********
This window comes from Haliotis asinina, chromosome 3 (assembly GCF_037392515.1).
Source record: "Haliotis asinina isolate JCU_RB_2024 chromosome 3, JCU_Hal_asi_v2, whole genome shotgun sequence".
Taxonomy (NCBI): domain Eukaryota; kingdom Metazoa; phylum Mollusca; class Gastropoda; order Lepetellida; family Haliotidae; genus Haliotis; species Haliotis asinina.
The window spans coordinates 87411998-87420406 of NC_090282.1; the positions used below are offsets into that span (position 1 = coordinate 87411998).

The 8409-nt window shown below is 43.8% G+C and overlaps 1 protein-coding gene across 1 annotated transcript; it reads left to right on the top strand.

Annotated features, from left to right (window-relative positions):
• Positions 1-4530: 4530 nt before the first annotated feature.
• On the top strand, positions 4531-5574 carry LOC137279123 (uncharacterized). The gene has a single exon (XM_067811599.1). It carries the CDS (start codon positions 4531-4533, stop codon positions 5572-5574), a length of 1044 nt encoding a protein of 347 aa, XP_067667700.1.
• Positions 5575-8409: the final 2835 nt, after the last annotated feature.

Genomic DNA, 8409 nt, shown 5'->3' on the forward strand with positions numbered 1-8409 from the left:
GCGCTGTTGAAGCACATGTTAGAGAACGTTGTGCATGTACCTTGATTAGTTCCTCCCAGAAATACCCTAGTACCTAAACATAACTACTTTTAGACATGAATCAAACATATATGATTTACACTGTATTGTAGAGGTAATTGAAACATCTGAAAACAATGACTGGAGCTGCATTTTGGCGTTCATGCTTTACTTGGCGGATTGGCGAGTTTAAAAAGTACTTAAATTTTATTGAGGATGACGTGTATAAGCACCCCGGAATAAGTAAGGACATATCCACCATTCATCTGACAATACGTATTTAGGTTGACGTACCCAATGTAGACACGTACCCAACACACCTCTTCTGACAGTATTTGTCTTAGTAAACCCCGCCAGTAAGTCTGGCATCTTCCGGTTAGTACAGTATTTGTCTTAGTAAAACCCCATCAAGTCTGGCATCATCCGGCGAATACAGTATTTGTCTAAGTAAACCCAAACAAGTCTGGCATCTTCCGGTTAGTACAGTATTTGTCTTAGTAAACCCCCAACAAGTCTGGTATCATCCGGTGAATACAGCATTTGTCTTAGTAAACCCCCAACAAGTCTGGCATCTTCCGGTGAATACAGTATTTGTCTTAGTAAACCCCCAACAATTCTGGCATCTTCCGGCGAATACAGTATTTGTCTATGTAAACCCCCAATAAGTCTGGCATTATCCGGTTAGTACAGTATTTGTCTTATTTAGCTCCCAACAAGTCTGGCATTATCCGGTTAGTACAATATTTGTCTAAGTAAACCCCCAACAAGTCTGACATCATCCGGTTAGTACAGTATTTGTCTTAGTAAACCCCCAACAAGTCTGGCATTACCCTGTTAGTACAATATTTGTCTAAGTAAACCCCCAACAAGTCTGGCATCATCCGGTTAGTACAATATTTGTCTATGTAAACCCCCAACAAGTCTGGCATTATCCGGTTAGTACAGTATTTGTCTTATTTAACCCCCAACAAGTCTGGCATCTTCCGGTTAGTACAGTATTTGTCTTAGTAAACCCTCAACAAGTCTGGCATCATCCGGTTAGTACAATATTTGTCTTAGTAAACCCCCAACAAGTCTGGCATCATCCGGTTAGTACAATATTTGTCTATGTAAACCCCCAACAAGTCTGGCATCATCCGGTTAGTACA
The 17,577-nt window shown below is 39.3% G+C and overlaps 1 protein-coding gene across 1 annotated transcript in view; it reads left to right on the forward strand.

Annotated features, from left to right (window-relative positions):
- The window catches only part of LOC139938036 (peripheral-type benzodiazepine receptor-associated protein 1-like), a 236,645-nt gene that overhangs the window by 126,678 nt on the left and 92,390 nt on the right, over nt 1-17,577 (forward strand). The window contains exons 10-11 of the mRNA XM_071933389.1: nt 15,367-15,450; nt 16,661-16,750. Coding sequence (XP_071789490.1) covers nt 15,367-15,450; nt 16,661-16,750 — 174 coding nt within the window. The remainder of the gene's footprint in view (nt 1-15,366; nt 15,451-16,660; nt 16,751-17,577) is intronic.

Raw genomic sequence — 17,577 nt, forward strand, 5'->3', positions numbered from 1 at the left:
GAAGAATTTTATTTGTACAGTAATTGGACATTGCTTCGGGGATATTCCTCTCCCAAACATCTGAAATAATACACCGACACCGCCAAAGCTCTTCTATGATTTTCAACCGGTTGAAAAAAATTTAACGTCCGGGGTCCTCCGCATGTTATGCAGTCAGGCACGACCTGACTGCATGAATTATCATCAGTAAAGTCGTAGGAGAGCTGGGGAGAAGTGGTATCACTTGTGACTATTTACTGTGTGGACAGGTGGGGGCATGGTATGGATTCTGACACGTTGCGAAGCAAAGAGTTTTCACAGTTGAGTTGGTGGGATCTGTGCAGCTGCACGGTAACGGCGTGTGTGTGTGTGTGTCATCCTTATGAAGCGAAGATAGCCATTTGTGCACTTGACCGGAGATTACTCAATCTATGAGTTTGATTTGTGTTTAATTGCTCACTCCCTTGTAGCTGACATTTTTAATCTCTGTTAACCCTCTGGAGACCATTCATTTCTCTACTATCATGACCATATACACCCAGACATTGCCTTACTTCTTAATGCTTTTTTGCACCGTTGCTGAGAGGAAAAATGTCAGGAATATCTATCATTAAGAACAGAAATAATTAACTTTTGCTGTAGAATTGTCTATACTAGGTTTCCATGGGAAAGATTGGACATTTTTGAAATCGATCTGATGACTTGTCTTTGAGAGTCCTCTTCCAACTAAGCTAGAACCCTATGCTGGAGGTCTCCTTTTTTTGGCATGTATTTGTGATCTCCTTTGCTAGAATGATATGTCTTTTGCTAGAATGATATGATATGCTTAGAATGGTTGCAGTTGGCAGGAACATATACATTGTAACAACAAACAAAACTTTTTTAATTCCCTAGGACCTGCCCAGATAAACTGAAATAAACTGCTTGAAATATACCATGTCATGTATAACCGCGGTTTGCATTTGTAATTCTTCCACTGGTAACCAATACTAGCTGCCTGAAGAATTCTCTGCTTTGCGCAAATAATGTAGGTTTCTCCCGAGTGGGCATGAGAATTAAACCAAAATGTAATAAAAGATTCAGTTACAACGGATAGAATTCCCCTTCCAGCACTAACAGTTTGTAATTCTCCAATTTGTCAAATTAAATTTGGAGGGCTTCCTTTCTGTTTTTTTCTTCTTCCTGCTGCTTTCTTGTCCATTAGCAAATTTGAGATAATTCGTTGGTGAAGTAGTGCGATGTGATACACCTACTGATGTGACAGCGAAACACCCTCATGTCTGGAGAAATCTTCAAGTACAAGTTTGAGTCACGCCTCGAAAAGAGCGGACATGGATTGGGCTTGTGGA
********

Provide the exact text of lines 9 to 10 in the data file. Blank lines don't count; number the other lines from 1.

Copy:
• Positions 5575-8409: the final 2835 nt, after the last annotated feature.

Genomic DNA, 8409 nt, shown 5'->3' on the forward strand with positions numbered 1-8409 from the left: